God Writes Straight with Crooked Lines.
The Memorial of Saint Charles Borromeo, Bishop.
Lessons from the primary feria for the Thirty-First Monday of Ordinary Time, according to the ordinary form of the Roman Rite:
• Romans 11: 29-36.
• Psalm 69: 30-31, 33-34, 36.
• Luke 14: 12-14.
…or, from the proper:
• Romans 12: 3-13.
• Psalm 89: 2-5, 21-22, 25, 27.
• John 10: 11-16.
…or, any lessons from the common of Pastors for a Bishop.
The Third Class Feast of Saint Charles Borromeo, Bishop & Confessor; and, the Commemoration of Saints Vitalis & Agricola, Martyrs.*
Lessons from the common "Státuit…" of a Confessor Bishop, according to the extraordinary form of the Roman Rite:
• Ecclesiasticus 44: 16-27; 45: 3-20.
• [Gradual] Ecclesiasticus 44: 16, 20.
• Matthew 25: 14-23.
If a Mass for the commemoration is taken, first lesson from the common "Salus autem…" for Many Martyrs, Gradual from the common "Sapiéntiam…" for Many Martyrs, & third lesson from the common "Sacerdótes Dei…" of a Martyr Bishop:
• Hebrews 10: 32-38.
• Psalm 123: 7-8.
• Matthew 16: 24-27.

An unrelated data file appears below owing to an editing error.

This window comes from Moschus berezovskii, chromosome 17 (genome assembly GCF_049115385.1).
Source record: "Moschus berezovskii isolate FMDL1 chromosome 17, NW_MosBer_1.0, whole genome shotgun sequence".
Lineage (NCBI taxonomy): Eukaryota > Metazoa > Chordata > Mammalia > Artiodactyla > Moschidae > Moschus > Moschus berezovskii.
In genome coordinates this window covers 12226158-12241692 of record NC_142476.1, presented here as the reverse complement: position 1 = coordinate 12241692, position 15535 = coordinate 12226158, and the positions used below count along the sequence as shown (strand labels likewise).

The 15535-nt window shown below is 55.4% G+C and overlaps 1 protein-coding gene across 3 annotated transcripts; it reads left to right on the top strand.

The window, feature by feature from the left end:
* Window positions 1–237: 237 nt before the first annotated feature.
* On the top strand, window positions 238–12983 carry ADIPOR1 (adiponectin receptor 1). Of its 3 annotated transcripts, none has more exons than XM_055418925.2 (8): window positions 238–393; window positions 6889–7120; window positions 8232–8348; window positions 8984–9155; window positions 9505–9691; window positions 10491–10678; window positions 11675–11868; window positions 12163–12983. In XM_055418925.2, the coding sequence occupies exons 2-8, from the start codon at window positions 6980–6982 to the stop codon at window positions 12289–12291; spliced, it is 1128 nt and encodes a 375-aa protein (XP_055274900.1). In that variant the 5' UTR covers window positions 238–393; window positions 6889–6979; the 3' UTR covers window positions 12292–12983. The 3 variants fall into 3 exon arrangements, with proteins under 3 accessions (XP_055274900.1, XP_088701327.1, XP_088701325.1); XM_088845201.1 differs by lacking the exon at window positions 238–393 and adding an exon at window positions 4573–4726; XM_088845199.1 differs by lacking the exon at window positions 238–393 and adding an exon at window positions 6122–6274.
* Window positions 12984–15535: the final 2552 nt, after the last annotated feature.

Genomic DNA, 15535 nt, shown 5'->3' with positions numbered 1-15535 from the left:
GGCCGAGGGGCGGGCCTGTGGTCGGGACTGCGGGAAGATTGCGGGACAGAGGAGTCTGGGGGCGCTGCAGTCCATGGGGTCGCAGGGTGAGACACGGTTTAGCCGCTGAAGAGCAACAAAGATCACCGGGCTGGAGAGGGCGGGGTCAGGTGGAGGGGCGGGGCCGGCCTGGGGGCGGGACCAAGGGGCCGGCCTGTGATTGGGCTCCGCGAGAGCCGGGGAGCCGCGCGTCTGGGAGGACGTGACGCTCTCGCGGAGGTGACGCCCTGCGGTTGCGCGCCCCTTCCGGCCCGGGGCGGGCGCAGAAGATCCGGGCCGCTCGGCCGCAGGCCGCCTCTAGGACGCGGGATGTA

9:41 AM 11/4/2019 — Today we observe the Memorial of Saint Charles Borromeo, who kind of started off on the wrong foot. Born in 1538, he rose through the ranks of the clergy very rapidly primarily because his uncle was Pope Pius IV; that was emblematic of the corruption that was rampant in the Church at the time. By the time he was twenty-two he was already a cardinal and his uncle’s Secretary of State, but he turned out to be very effective. When Saint Pius V became Pope and announced his determination two wipe out all the corruption at the Vatican and implement the reforms of the Council of Trent, he became the new Pope’s right-hand man, establishing the first modern seminaries for the training of priests, and the principle author of the Catechism of the Council of Trent. He went on to become Archbishop of Milan, where he built several houses for orphans and the poor, renewed the moral life of the clergy, and was regarded as a model pastor by none other than Saint Francis de Sales. He died in 1584 when he was only forty-six.
His life and work, which was so important to the Church at a crucial time, can be a vital lesson for us. You’ve heard the cliché that God writes straight with crooked lines. Charles Borromeo’s story is the perfect illustration of it. Maybe we’ve made bad decisions in our lives, or many bad things have happened to us; but, God can still take that and turn it into something good if we’re willing to cooperate with Him in grace.
Let’s ask Him, today, to grant us the grace to rise up above our mistakes and misfortunes and still make good use of us, as He made good use of this great saint.
* During the reign of Emperor Diocletian, Agricola, servant of the nobleman Vitalis, suffered terrible tortures for his faith, praying all the while with great fortitude. His master, inspired by this example, converted at the sight, and they were crucified together in Balogna in 304.